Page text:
I forgot about "tea". As a child, we always had breakfast, dinner and tea. Tea was really what used to be called high tea. The characteristic of tea was that it included something cooked (or salad in summer) bread and butter, and of course tea to drink.

    And of course it would be possible to have a fish supper for your tea:)
    If I heard anyone talk about having tea. I'd think they were talking about the drink.
     

    cuchuflete

    Senior Member
    EEUU-inglés
    If I heard anyone talk about having tea. I'd think they were talking about the drink.
    You mark yourself as an AE speaker.

    When I was a child, many decades ago, the words supper and dinner were nearly interchangeable, with dinner used only a little more frequently to describe the evening meal. Over the years, the use of supper in AE has declined. It's still commonly understood, but not much used except by older people and those in some fairly isolated small towns. Living in a small town, with lots of people over the age of seventy, I probably hear the word more than I would in most parts of the US.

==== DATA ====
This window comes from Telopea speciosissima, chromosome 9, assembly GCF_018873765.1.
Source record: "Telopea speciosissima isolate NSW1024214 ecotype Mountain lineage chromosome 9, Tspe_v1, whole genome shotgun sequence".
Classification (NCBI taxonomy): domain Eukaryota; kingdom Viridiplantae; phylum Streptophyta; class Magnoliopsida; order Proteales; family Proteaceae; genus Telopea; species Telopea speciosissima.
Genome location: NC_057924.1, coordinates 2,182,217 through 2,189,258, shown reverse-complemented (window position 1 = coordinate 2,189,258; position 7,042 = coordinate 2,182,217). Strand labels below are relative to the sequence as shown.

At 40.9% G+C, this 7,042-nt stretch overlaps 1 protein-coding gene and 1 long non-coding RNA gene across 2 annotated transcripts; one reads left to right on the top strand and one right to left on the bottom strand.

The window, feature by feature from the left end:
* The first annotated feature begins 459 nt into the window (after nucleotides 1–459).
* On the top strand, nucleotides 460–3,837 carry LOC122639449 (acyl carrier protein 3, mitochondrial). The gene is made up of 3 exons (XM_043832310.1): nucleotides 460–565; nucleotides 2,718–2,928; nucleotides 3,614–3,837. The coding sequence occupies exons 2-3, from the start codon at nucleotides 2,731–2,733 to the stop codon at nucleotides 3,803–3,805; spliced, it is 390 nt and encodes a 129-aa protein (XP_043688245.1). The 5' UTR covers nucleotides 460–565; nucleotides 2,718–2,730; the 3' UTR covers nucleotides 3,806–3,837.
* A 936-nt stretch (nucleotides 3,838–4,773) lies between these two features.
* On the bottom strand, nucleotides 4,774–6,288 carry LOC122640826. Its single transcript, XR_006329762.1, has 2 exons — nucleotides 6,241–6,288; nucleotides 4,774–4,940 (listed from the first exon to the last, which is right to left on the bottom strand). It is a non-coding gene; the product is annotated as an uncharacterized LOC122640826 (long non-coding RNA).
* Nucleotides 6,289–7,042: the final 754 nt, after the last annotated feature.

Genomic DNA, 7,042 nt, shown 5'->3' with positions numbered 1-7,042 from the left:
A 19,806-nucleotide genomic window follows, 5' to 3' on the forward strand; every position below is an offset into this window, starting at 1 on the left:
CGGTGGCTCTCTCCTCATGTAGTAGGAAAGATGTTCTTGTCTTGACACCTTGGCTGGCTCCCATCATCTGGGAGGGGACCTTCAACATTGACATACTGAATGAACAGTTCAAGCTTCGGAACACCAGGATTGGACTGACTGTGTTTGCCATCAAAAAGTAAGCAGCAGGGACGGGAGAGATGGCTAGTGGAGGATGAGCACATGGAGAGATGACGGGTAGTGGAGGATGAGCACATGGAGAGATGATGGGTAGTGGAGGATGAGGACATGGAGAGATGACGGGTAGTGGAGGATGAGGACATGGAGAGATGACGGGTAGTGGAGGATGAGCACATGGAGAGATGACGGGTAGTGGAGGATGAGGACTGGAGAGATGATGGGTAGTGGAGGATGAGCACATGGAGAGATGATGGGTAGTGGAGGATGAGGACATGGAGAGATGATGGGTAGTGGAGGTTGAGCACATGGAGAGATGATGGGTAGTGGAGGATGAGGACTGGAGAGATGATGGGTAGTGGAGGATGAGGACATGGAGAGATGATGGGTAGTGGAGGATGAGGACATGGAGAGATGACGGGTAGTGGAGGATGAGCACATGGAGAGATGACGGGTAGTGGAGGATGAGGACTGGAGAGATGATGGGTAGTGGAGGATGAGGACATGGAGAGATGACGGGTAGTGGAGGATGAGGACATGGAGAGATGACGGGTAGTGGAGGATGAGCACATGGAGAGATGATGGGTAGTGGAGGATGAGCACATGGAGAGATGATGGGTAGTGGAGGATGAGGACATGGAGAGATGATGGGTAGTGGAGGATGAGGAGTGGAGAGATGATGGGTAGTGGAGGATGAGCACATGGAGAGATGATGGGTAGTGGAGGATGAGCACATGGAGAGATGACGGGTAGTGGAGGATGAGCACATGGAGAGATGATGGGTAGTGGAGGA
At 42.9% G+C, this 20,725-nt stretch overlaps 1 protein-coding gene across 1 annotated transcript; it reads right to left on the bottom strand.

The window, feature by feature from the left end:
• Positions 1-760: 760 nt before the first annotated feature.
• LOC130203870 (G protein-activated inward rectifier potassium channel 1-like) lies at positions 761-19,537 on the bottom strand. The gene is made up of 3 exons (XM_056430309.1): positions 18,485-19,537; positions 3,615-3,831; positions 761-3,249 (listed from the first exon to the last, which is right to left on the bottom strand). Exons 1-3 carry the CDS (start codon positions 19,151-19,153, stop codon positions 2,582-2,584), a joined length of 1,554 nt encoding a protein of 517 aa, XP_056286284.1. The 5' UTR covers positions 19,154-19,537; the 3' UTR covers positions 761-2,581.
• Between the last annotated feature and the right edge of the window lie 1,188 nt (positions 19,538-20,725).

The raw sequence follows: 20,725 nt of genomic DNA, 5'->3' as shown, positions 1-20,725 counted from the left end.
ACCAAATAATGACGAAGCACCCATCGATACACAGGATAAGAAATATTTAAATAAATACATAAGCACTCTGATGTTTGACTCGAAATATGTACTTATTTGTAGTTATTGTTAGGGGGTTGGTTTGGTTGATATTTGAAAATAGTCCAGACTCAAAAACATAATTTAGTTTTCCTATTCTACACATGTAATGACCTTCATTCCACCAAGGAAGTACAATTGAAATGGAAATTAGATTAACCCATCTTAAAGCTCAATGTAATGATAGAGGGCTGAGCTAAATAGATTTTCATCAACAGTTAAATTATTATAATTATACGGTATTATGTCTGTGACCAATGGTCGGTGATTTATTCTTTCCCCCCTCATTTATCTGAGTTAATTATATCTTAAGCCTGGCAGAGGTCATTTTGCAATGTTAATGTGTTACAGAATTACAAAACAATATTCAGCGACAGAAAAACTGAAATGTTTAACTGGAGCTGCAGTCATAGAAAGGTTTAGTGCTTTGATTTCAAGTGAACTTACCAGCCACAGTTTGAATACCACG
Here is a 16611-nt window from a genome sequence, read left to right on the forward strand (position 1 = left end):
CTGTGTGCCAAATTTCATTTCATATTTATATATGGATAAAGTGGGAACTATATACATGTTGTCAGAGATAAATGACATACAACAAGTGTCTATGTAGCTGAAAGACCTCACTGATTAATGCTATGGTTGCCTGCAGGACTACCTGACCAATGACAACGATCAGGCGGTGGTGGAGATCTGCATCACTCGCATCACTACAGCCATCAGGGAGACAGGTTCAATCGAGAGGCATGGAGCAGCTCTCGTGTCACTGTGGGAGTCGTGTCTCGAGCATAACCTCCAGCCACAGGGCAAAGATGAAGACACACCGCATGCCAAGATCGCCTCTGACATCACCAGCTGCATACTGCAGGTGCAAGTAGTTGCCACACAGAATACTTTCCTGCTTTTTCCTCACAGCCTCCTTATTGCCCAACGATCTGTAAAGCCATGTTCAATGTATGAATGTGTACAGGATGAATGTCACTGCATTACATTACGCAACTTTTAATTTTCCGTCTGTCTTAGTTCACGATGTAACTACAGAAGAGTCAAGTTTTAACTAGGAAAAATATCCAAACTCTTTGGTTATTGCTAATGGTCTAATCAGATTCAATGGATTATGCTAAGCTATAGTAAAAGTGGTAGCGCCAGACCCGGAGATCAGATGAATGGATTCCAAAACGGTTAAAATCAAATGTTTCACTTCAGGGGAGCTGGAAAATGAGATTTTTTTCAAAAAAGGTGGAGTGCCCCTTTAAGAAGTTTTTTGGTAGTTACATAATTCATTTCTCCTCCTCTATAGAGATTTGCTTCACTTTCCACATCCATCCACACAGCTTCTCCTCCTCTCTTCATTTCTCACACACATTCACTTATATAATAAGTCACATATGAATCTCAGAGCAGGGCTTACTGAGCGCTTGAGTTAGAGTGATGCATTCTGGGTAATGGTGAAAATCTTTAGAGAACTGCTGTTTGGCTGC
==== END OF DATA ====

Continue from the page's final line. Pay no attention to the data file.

maxiogee

    Banned
    English
    When I was a child we had tea in the evenings, having had our main meal of the day in the middle of the day.

    At that time my grandmother ran a small hotel and offered Breakfast, Lunch, Tea, and High Tea.
    High Tea was, again, not the main meal of the day, but was quite substantial in itself.
    As my mother assisted my grandmother, throughout the summer, in the running of the hotel - and as we children couldn't be left with my father for the three months, we spent summer in a semi-unsupervised way, in and out of the hotel where our mother was too busy to pay us much attention.
    The hotel catered for families and the general rule was that Tea was for children and High Tea was for parents.
     

    timpeac

    Senior Member
    English (England)